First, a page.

Discovering yourself, who you are. Figuring out “Hey, I really don’t like this class as much or like this subject… but I really like this subject!” or, “Oh, I can see how this relates to what I really want to do…” That discovery really helped me fine tune where I wanted to go. It helped me figure out my strengths and weaknesses. It’s something that every MBA candidate has to deal with. We start out the MBA program thinking that once we got those MBA credentials we will be perfectly made for any company. You have to realize that there are certain things that you can and cannot do, just because your passion might not be inclined that way. That’s what that process of discovery helped me do.
My last favorite thing is solving problems. Talking about an intensive program, we literally used to call it the “water oath”. “How much can you take?” It’s very intensive. There’s no stopping. There’s no “Oh, we’re going to rest now, let’s take a break…” You always have something else to do. Being able to solve a multitude of problems really just increases your skill set. You don’t have to know everything about a particular subject. You don’t have to be as “deep” in every business subject but you have to be broad enough to be able to tackle a problem from the point of view of “What is the problem?” “What can I do about it?” “What sort of resources in terms of people, technology and other things, can I use to fix this problem?”
What’s your advice on choosing a business school?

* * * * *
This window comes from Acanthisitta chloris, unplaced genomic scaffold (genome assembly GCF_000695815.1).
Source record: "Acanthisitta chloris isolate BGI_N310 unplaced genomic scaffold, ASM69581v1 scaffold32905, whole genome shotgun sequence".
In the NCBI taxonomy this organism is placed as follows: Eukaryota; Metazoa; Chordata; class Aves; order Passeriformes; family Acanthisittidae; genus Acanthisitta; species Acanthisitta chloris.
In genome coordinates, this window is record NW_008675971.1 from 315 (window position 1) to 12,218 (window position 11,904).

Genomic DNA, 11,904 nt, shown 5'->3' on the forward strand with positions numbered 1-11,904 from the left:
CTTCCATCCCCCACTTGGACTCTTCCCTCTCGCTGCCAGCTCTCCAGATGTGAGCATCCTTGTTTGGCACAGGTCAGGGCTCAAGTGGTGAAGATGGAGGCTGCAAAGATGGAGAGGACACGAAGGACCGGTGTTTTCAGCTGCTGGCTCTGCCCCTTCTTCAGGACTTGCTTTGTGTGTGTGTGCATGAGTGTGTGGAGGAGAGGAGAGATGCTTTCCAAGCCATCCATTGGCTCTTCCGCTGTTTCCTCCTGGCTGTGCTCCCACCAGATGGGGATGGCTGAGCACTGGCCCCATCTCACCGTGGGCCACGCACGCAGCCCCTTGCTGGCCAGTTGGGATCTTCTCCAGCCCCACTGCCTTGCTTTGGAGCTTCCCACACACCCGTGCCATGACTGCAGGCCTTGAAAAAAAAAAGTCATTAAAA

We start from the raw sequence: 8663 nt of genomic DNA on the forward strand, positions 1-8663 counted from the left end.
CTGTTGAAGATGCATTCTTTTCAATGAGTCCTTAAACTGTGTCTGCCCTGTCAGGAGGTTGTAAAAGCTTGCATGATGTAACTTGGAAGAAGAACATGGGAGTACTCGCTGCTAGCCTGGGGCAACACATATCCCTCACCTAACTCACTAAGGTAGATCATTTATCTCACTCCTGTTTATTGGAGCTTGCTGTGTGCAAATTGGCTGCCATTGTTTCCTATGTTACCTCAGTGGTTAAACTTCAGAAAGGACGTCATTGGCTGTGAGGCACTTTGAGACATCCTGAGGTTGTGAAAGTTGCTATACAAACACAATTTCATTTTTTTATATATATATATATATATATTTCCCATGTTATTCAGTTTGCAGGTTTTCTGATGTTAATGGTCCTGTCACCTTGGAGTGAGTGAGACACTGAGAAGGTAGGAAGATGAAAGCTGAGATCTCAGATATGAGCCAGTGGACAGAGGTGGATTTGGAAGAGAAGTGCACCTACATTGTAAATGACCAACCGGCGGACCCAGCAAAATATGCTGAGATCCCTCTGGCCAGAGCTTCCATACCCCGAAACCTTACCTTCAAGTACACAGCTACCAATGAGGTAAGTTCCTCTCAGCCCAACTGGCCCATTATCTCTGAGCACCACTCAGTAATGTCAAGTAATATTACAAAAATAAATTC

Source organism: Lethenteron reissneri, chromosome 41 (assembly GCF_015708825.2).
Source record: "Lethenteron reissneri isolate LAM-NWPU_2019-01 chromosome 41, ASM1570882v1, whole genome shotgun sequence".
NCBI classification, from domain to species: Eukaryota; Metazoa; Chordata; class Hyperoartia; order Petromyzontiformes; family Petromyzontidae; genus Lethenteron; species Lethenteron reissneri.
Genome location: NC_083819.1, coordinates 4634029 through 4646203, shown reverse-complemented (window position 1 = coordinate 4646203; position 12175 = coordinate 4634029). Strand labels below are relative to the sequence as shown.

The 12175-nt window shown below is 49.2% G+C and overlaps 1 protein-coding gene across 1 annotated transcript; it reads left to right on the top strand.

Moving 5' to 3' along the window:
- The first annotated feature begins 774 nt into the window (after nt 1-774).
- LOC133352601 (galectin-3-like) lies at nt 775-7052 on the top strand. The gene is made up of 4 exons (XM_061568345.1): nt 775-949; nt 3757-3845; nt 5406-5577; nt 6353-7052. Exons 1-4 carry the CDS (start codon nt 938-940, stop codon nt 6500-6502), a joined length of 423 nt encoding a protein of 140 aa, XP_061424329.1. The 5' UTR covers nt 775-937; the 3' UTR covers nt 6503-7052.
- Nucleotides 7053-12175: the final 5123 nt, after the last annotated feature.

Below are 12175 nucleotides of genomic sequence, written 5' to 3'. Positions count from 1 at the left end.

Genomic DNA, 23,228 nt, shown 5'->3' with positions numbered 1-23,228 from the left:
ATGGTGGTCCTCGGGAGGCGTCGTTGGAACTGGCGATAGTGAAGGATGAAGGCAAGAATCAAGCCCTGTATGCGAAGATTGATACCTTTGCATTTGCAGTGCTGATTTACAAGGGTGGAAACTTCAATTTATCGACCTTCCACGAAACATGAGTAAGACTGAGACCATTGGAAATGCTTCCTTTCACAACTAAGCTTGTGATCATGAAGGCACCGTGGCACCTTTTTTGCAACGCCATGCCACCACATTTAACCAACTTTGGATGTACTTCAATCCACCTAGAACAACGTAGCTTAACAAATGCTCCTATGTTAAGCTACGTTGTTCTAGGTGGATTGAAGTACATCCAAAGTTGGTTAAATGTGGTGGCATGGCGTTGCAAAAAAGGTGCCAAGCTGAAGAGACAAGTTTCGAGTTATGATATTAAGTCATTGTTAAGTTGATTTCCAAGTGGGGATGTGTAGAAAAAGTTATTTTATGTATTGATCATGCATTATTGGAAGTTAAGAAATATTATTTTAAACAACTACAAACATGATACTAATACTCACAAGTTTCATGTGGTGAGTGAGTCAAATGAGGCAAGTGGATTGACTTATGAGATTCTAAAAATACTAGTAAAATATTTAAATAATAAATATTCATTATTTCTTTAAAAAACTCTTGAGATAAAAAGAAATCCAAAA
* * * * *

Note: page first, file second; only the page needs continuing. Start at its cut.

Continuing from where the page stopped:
A lot of people like to think about the rankings. It’s not the rankings. The rankings are not even going to be one of my top 3. The number one thing about choosing a business school is the culture. You have to look at your MBA program, or just about any graduate program that you want to attend, as a microcosm of the environment you’re trying to get to. So literally, the teams you’re working with, the professors you have and even down to the admins there, they literally represent what you want your world or your environment to look like after the MBA. Now, you’re not always guaranteed the same thing. But, my point is that you want to be in an environment where you are comfortable because moving onto this next important stage of your life requires that you are around people that are very supportive and “like-minded” towards getting you to where you want to go. If you don’t get the culture right, you end up feeling jaded or feeling like you didn’t get the value for what you put in.